When the charge nurse submits a completed request form online, the access coordinator is immediately notified of the details of the request via a Vocera text message.
Assignments made immediately
When the access coordinator receives the request form alert via the Vocera badge, the access coordinator logs on to the intranet and completes a simple form to make the bed assignment. This form indicates which department and room the patient should be moved to based on the patient's requirements and bed availability. Since the system reflects real-time room availability and bed requests, the access coordinator is able to make immediate assignments using the most up-to-date information.
To make real-time bed-placement information easily viewed by physicians and nurses, a large monitor is mounted in the ED. In compliance with HIPAA regulations, the at-a-glance ED board identifies patients by displaying their age, gender and ID number and shows the status of their bed request and assignment. Additionally, a permission-driven view includes patients' identifying information with their request. Both views help manage requests by creating a prioritized work queue, providing immediate visibility across the ED, access and unit floors, revealing insights into potential bottlenecks and obstacles, and enabling proactive steps to address delays.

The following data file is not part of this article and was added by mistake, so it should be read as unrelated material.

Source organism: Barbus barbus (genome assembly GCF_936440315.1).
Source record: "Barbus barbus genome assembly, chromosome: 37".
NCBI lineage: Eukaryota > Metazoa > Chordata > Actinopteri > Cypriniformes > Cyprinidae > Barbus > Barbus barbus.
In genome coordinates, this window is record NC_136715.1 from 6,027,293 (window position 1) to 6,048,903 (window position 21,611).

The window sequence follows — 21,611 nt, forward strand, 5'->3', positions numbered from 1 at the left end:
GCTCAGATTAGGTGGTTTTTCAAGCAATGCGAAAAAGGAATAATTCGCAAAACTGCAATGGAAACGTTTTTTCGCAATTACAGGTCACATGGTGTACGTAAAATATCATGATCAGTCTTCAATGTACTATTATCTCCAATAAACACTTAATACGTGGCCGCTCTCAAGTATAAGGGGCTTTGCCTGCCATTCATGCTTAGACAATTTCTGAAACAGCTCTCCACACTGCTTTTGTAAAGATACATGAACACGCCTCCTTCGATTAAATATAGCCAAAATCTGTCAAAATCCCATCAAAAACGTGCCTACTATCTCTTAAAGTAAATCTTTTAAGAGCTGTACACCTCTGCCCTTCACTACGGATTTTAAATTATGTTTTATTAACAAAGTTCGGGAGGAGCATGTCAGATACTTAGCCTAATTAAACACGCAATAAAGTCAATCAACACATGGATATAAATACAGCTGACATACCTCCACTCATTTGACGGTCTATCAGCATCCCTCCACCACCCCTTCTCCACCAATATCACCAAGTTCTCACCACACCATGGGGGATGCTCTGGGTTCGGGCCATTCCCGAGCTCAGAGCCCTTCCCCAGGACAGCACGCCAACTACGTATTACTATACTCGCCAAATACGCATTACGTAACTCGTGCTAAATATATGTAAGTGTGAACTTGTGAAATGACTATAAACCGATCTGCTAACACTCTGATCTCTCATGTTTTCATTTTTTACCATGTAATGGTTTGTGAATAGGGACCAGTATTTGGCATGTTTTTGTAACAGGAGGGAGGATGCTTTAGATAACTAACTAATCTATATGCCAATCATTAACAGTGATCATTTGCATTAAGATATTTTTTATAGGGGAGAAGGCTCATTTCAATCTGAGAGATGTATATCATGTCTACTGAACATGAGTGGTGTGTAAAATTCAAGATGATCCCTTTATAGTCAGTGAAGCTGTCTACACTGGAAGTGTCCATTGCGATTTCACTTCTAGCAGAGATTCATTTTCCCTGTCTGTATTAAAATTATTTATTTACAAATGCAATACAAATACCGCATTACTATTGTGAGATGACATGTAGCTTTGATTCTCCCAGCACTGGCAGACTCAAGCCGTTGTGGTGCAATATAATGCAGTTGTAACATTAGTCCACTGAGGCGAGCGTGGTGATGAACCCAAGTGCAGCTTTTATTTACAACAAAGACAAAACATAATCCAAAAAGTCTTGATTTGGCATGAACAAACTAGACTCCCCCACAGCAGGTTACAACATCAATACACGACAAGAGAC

"By deploying the automated solution, the average time for patient bed placement at PIH decreased by more than four hours on average," says Martinez. "Bed-assignment time decreased an average of 90 percent, from two hours and 59 minutes pre-implementation to 18 minutes post-implementation. Patient placement time decreased 56 percent, from two hours and 54 minutes prior to deployment to one hour and 38 minutes following the system's implementation."
Improvements in communication also positively impacted ED volume and the diversion rate, according to Roth. "From early 2008 until April 2009, the monthly ED volume grew from approximately 5,100 patients to 5,900 patients," she says. "Over the course of a single year, monthly ED ambulance diversions decreased from approximately 80 in March 2008 to essentially none in March 2009."